Specialized Agencies brought into relationship with the United Nations, or the International Atomic Energy
Agency, or is a party to the Statute of the International Court of Justice.
(2) This Convention shall be subject to ratification or acceptance by the signatory States. It shall be
open for accession by any State referred to in paragraph (1) of this Article.
(3) Instruments of ratification, acceptance or accession shall be deposited with the Secretary–General
of the United Nations.
(4) It is understood that, at the time a State becomes bound by this Convention, it will be in a position
in accordance with its domestic law to give effect to the provisions of the Convention.
No reservations to this Convention are permitted.
[Entry into Force and
Applicability: 1 and 2. Entry into Force of the Convention; 3 and 4.
the Convention to Certain Territories]
(1) This Convention shall enter
into force three months after deposit of the fifth instrument of
ratification, acceptance or accession.
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(2) For each State ratifying,
accepting or acceding to this Convention after the deposit of the fifth
instrument of ratification, acceptance or accession, the Convention shall enter into force three months after
the date on which the Director General of the World Intellectual Property Organization informs the States,
in accordance with Article 13, paragraph (4), of the deposit of its instrument.
(3) Any State may, at the time of ratification, acceptance or accession or at any later date, declare by
notification addressed to the Secretary–General of the United Nations that this Convention shall apply to all
or any one of the territories for whose international affairs it is responsible. This notification will take effect
three months after the date on which it is received.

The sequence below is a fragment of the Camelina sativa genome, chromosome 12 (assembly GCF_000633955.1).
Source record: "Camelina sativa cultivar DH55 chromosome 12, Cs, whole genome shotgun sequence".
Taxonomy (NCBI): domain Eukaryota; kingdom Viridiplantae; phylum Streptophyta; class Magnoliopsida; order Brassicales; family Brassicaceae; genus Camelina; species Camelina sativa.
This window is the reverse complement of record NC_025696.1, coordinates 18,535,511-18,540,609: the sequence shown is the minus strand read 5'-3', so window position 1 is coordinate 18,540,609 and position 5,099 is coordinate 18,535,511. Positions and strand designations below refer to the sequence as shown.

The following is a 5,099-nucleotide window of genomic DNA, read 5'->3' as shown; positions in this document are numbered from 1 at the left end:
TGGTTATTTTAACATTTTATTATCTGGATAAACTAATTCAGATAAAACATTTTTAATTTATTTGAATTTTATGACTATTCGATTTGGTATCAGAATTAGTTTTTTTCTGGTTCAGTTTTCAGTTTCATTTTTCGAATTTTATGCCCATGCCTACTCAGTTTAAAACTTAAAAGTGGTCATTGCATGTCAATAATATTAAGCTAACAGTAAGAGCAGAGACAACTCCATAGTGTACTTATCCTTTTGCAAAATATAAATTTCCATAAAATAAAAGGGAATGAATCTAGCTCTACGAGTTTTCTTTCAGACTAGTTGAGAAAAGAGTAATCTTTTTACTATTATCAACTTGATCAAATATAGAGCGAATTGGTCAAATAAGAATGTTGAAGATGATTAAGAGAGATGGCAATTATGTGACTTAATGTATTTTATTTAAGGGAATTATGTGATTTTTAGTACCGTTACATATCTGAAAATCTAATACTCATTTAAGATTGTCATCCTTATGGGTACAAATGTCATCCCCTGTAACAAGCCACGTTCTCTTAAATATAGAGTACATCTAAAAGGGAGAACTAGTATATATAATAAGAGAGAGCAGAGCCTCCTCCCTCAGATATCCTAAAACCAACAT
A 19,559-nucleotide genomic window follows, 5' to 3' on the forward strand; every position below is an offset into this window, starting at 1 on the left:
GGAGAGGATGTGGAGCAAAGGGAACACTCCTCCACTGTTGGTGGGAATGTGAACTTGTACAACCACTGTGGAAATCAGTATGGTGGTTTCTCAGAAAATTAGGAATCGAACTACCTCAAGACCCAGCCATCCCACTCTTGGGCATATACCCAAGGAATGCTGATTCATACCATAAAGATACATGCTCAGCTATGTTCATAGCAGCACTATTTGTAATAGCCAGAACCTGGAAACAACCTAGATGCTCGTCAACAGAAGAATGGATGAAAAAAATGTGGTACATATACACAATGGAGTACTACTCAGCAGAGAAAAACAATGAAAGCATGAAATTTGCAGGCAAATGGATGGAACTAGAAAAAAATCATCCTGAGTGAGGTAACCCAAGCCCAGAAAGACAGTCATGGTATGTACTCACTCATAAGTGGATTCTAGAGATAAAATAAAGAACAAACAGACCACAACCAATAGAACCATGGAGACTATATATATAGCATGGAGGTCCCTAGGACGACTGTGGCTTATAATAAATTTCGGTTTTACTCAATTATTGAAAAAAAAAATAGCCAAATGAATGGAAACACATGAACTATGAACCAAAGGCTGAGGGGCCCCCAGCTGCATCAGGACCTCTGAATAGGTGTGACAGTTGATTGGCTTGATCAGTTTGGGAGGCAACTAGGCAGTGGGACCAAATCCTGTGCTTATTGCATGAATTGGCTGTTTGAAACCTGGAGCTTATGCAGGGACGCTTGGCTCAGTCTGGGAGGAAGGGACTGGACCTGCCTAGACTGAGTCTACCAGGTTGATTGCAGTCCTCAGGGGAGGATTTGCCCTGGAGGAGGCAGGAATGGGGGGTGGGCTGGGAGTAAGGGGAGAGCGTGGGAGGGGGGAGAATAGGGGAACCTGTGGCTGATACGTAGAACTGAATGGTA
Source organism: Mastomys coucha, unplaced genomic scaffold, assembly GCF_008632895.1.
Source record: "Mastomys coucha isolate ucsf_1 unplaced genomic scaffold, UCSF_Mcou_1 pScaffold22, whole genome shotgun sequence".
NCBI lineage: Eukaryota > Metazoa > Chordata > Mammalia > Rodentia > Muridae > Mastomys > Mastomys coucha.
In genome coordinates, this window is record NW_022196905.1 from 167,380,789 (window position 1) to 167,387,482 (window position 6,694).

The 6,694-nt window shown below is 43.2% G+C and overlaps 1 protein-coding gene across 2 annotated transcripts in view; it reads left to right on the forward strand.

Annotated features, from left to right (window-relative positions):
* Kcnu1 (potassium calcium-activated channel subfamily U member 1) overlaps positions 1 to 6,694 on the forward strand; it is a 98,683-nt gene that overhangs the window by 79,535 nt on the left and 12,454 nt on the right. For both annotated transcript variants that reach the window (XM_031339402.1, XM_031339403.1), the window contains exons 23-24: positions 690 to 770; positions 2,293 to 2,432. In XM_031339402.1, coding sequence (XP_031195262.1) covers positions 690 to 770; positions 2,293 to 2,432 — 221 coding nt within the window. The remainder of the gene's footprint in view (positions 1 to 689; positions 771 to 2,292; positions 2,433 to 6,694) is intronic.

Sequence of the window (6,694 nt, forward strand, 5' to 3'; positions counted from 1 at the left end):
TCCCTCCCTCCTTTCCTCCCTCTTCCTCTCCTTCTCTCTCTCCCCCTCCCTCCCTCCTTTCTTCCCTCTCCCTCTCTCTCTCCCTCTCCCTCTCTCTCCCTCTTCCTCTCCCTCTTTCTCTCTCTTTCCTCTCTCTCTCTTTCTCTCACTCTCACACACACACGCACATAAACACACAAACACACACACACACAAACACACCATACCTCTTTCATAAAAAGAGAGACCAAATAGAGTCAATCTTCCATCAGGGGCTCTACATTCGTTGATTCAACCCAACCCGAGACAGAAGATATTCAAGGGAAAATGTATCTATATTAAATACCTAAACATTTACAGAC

(4) However, the preceding
paragraph may in no way be understood as implying the recognition or
tacit acceptance by a Contracting State of the factual situation concerning a territory to which this
Convention is made applicable by another Contracting State by virtue of the said paragraph.
[Denunciation of the Convention]
(1) Any Contracting State may
denounce this Convention, on its own behalf or on behalf of any of the
territories referred to in Article 11, paragraph (3), by written notification addressed to the Secretary–General
of the United Nations.
(2) Denunciation shall take effect twelve months after the date on which the Secretary–General of the
United Nations has received the notification.
[Languages and Notifications]
(1) This Convention shall be signed
in a single copy in English, French, Russian and Spanish, the four
texts being equally authentic.
(2) Official texts shall be established by the Director General of the World Intellectual Property
Organization, after consultation with the interested Governments, in the Arabic, Dutch, German, Italian and
(3) The Secretary–General of the United Nations shall notify the Director General of the World
Intellectual Property Organization, the Director–General of the United Nations Educational, Scientific and
Cultural Organization and the Director–General of the International Labor Office of:
(a) signatures to this Convention;
(b) the deposit of instruments of ratification, acceptance or accession;
(c) the date of entry into force of this Convention;
(d) any declaration notified pursuant to Article 11, paragraph (3);
(e) the receipt of notifications of denunciation.
(4) The Director General of the
World Intellectual Property Organization shall inform the States
referred to in Article 9, paragraph (1), of the notifications received pursuant to the preceding paragraph and
of any declarations made under Article 7, paragraph (4). He shall also notify the Director–General of the
United Nations Educational, Scientific and Cultural Organization and the Director–General of the
International Labor Office of such declarations.
(5) The Secretary–General of the United Nations shall transmit two certified copies of this
Convention to the States referred to in Article 9, paragraph (1).